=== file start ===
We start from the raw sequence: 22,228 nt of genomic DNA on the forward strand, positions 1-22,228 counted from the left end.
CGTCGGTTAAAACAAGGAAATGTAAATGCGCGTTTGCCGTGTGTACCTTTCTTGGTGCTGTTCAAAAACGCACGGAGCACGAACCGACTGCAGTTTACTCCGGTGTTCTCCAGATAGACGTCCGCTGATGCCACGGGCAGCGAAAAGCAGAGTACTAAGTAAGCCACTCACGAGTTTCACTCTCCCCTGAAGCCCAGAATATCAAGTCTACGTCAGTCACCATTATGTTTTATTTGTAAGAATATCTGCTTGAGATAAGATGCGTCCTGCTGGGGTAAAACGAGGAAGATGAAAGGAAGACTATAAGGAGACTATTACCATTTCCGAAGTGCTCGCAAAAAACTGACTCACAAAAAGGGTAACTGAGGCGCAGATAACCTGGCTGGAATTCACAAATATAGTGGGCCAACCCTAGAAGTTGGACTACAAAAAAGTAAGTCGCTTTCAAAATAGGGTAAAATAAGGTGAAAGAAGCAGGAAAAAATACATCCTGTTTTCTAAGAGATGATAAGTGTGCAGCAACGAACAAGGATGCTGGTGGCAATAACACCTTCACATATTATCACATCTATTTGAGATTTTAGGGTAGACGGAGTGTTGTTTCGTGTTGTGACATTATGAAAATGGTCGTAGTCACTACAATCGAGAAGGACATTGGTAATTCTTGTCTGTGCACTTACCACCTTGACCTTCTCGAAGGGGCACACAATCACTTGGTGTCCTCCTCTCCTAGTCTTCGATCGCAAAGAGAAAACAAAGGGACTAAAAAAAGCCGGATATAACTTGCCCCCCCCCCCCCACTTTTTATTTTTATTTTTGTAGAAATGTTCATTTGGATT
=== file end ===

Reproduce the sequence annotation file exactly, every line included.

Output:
We start from the raw sequence: 22,228 nt of genomic DNA on the forward strand, positions 1-22,228 counted from the left end.
CGTCGGTTAAAACAAGGAAATGTAAATGCGCGTTTGCCGTGTGTACCTTTCTTGGTGCTGTTCAAAAACGCACGGAGCACGAACCGACTGCAGTTTACTCCGGTGTTCTCCAGATAGACGTCCGCTGATGCCACGGGCAGCGAAAAGCAGAGTACTAAGTAAGCCACTCACGAGTTTCACTCTCCCCTGAAGCCCAGAATATCAAGTCTACGTCAGTCACCATTATGTTTTATTTGTAAGAATATCTGCTTGAGATAAGATGCGTCCTGCTGGGGTAAAACGAGGAAGATGAAAGGAAGACTATAAGGAGACTATTACCATTTCCGAAGTGCTCGCAAAAAACTGACTCACAAAAAGGGTAACTGAGGCGCAGATAACCTGGCTGGAATTCACAAATATAGTGGGCCAACCCTAGAAGTTGGACTACAAAAAAGTAAGTCGCTTTCAAAATAGGGTAAAATAAGGTGAAAGAAGCAGGAAAAAATACATCCTGTTTTCTAAGAGATGATAAGTGTGCAGCAACGAACAAGGATGCTGGTGGCAATAACACCTTCACATATTATCACATCTATTTGAGATTTTAGGGTAGACGGAGTGTTGTTTCGTGTTGTGACATTATGAAAATGGTCGTAGTCACTACAATCGAGAAGGACATTGGTAATTCTTGTCTGTGCACTTACCACCTTGACCTTCTCGAAGGGGCACACAATCACTTGGTGTCCTCCTCTCCTAGTCTTCGATCGCAAAGAGAAAACAAAGGGACTAAAAAAAGCCGGATATAACTTGCCCCCCCCCCCCCACTTTTTATTTTTATTTTTGTAGAAATGTTCATTTGGATT